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Is a reverse mortgage the right tool for you?

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If you are over 62, you know you are eligible for a reverse mortgage because you can’t turn around without someone telling you that you are. There’s nothing wrong with reverse mortgages as long as you realize they are a tool. Just as a screwdriver isn’t the tool you need when you need to hammer a nail, sometimes a reverse mortgage isn’t the tool you need in a particular circumstances and it’s important to learn upfront that it isn’t. How do you know a reverse mortgage is the right tool for you? AARP recently ran an article listing five questions to ask before applying for a reverse mortgage. Even if a reverse mortgage is the right tool, one thing many consumers don’t understand is that there are three types of reverse mortgages and they may not all suit your needs. It helps to understand something about the types offered. They are:

Single-purpose reverse mortgages. This loan costs the least. Generally offered by government agencies or non-profits, they provide a means for low or moderate-income borrowers to finance home repairs or other single purpose projects, which the lender specifies. The downside besides their narrow use is that they aren’t offered everywhere. Their upside is that most homeowners can qualify for these types of loans.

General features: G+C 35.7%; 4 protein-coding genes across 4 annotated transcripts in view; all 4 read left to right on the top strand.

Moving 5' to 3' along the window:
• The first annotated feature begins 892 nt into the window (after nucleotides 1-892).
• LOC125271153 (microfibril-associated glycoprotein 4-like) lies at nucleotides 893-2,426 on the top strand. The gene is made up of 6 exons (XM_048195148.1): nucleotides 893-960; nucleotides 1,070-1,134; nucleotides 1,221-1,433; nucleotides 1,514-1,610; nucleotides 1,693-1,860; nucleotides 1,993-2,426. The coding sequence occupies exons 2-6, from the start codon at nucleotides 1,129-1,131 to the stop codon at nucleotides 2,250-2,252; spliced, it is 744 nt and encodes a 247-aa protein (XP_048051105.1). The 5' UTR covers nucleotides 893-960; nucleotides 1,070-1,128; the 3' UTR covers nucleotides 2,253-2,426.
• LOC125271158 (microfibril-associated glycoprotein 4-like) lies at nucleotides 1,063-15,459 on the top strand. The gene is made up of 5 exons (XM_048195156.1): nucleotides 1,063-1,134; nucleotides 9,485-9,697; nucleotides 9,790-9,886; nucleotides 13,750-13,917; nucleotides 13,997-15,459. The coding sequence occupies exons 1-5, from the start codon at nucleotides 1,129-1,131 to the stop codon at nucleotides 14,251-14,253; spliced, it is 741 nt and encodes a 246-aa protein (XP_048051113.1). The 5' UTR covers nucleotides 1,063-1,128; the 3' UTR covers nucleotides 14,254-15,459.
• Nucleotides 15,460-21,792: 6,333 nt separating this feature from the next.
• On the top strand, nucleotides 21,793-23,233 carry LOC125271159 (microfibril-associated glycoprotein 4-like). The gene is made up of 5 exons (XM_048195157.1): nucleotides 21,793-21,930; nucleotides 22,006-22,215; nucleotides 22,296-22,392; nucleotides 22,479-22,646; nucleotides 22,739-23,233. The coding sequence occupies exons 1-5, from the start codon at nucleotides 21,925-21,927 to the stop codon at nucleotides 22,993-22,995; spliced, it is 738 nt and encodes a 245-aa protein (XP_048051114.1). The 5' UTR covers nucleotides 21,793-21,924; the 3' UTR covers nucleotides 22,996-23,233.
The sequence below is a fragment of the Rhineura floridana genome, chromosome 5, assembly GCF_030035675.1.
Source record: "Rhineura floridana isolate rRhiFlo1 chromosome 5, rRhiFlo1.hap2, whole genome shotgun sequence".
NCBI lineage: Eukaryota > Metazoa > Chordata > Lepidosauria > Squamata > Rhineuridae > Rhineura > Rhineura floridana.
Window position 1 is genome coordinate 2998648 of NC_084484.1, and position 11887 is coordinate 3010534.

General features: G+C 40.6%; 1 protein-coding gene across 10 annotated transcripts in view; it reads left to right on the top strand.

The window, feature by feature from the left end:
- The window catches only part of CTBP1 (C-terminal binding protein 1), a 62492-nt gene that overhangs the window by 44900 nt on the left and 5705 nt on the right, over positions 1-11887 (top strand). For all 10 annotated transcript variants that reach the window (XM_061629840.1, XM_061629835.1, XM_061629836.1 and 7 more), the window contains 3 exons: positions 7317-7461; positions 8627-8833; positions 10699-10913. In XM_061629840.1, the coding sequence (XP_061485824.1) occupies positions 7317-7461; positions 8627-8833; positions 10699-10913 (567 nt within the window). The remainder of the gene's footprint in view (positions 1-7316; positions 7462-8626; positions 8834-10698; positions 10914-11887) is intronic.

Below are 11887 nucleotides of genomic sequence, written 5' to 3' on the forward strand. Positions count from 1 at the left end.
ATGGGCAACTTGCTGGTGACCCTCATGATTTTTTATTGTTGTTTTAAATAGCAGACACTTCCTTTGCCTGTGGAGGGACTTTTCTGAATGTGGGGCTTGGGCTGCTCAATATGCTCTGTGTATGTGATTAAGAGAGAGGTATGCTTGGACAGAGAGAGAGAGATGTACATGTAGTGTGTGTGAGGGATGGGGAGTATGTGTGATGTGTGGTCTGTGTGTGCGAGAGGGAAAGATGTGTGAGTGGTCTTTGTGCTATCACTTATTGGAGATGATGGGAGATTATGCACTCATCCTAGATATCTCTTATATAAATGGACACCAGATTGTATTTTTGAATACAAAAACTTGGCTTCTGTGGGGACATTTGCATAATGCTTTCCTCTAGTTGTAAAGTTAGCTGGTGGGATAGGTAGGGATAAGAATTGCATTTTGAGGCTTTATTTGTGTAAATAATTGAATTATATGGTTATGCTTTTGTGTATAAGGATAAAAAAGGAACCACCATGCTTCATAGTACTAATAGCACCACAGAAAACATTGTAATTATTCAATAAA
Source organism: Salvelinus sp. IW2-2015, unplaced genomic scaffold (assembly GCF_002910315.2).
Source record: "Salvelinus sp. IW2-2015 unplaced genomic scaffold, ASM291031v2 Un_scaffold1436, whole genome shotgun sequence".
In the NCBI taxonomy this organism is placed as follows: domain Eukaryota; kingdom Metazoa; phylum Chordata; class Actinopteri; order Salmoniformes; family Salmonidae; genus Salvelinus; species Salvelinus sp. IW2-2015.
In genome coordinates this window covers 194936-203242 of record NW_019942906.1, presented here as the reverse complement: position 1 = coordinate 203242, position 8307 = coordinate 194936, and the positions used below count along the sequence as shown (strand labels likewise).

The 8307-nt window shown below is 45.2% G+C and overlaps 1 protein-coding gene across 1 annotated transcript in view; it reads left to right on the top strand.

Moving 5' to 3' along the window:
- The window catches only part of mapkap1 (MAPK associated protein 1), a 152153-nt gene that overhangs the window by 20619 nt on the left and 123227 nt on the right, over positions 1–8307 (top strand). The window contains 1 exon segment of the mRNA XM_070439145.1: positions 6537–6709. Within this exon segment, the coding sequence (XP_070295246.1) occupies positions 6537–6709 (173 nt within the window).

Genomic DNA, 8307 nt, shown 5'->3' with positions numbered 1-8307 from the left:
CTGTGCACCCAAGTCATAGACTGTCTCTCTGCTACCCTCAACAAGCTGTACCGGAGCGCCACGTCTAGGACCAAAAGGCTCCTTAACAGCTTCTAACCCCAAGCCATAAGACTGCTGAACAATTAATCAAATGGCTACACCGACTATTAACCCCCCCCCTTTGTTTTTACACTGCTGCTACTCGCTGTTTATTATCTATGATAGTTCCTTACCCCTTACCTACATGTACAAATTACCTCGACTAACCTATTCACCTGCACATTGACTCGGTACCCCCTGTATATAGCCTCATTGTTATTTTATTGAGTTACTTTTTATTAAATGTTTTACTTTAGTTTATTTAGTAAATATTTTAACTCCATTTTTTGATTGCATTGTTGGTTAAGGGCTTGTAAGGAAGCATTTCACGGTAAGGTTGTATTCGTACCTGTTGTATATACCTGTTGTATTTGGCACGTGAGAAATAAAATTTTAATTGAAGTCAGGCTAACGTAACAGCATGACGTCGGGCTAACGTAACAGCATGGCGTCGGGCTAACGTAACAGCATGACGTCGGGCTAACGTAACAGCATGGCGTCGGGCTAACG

Proprietary reverse mortgages. These private loans are backed by the companies that develop them and may provide a means to get a bigger loan advance if you own a higher value home and/or have a small mortgage.

Home Equity Conversion Mortgages (HECMs). These federally-insured reverse mortgages are backed by the U.S. Department of Housing and Urban Development (HUD) and can be used for any purpose. These loans tend to be more expensive than traditional home loans and their upfront costs can be high. HECMs require meeting with a counselor to learn the costs and implications of a loan and possible alternatives.

Before you can decide which loan type is the right one for you, you should think about what you need the loan for and you should have an understanding about what it will cost you. If you do decide to get a reverse mortgage and then decide you don’t want it, most reverse mortgages give you three days to cancel the deal. Don’t jump into any decision. Reverse mortgages can be complicated and  expensive. Still, if a reverse mortgage is right for you, it can help you pay off your mortgage, supplement your income or pay for healthcare expenses.

If you’ve listened to the AgingOptions radio show on Saturdays, you know that reverse mortgages can also help you move into a home that is age-friendly and may help you age-in-place if that is something that interests you. For more information on reverse mortgages, read our white paper. Reverse mortgages have helped millions of older Americans secure a better retirement but they  aren’t a one-size fits all tool and shouldn’t be treated as one.

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